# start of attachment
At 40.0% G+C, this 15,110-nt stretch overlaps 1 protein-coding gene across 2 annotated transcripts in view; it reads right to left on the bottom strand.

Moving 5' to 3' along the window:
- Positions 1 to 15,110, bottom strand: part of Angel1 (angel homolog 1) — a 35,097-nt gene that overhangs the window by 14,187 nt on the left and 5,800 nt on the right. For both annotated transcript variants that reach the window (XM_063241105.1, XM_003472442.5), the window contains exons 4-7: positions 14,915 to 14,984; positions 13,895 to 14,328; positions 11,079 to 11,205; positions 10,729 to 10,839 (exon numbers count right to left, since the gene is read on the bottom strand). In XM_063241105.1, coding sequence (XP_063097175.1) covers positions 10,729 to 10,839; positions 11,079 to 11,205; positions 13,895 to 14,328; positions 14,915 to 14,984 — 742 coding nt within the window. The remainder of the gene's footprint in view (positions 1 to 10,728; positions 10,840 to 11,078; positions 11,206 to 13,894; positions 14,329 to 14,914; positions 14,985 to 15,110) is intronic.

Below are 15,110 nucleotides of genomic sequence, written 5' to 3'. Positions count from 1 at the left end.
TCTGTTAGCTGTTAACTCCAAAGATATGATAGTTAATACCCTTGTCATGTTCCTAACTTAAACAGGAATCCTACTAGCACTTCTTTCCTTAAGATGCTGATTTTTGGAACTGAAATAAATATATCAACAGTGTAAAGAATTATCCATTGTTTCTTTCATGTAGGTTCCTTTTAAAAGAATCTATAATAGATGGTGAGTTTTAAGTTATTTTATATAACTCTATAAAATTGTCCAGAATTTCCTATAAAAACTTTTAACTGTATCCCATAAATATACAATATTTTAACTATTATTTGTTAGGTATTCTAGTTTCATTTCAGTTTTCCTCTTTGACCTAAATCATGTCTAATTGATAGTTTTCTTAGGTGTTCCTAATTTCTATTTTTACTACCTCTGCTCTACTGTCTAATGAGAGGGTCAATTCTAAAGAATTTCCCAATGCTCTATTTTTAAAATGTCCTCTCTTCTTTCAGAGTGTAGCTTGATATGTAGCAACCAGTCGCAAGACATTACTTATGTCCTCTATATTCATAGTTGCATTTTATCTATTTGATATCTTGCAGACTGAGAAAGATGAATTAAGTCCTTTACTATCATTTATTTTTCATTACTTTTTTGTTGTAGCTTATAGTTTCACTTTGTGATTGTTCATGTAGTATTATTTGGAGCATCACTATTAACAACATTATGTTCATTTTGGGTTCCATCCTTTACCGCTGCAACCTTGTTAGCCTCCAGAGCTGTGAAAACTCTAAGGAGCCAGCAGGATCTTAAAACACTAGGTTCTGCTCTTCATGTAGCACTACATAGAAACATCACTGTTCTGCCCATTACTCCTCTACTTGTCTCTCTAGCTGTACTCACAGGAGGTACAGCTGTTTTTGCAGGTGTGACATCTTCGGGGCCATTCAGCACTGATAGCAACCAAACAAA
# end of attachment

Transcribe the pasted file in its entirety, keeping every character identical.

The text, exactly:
At 40.0% G+C, this 15,110-nt stretch overlaps 1 protein-coding gene across 2 annotated transcripts in view; it reads right to left on the bottom strand.

Moving 5' to 3' along the window:
- Positions 1 to 15,110, bottom strand: part of Angel1 (angel homolog 1) — a 35,097-nt gene that overhangs the window by 14,187 nt on the left and 5,800 nt on the right. For both annotated transcript variants that reach the window (XM_063241105.1, XM_003472442.5), the window contains exons 4-7: positions 14,915 to 14,984; positions 13,895 to 14,328; positions 11,079 to 11,205; positions 10,729 to 10,839 (exon numbers count right to left, since the gene is read on the bottom strand). In XM_063241105.1, coding sequence (XP_063097175.1) covers positions 10,729 to 10,839; positions 11,079 to 11,205; positions 13,895 to 14,328; positions 14,915 to 14,984 — 742 coding nt within the window. The remainder of the gene's footprint in view (positions 1 to 10,728; positions 10,840 to 11,078; positions 11,206 to 13,894; positions 14,329 to 14,914; positions 14,985 to 15,110) is intronic.

Below are 15,110 nucleotides of genomic sequence, written 5' to 3'. Positions count from 1 at the left end.
TCTGTTAGCTGTTAACTCCAAAGATATGATAGTTAATACCCTTGTCATGTTCCTAACTTAAACAGGAATCCTACTAGCACTTCTTTCCTTAAGATGCTGATTTTTGGAACTGAAATAAATATATCAACAGTGTAAAGAATTATCCATTGTTTCTTTCATGTAGGTTCCTTTTAAAAGAATCTATAATAGATGGTGAGTTTTAAGTTATTTTATATAACTCTATAAAATTGTCCAGAATTTCCTATAAAAACTTTTAACTGTATCCCATAAATATACAATATTTTAACTATTATTTGTTAGGTATTCTAGTTTCATTTCAGTTTTCCTCTTTGACCTAAATCATGTCTAATTGATAGTTTTCTTAGGTGTTCCTAATTTCTATTTTTACTACCTCTGCTCTACTGTCTAATGAGAGGGTCAATTCTAAAGAATTTCCCAATGCTCTATTTTTAAAATGTCCTCTCTTCTTTCAGAGTGTAGCTTGATATGTAGCAACCAGTCGCAAGACATTACTTATGTCCTCTATATTCATAGTTGCATTTTATCTATTTGATATCTTGCAGACTGAGAAAGATGAATTAAGTCCTTTACTATCATTTATTTTTCATTACTTTTTTGTTGTAGCTTATAGTTTCACTTTGTGATTGTTCATGTAGTATTATTTGGAGCATCACTATTAACAACATTATGTTCATTTTGGGTTCCATCCTTTACCGCTGCAACCTTGTTAGCCTCCAGAGCTGTGAAAACTCTAAGGAGCCAGCAGGATCTTAAAACACTAGGTTCTGCTCTTCATGTAGCACTACATAGAAACATCACTGTTCTGCCCATTACTCCTCTACTTGTCTCTCTAGCTGTACTCACAGGAGGTACAGCTGTTTTTGCAGGTGTGACATCTTCGGGGCCATTCAGCACTGATAGCAACCAAACAAA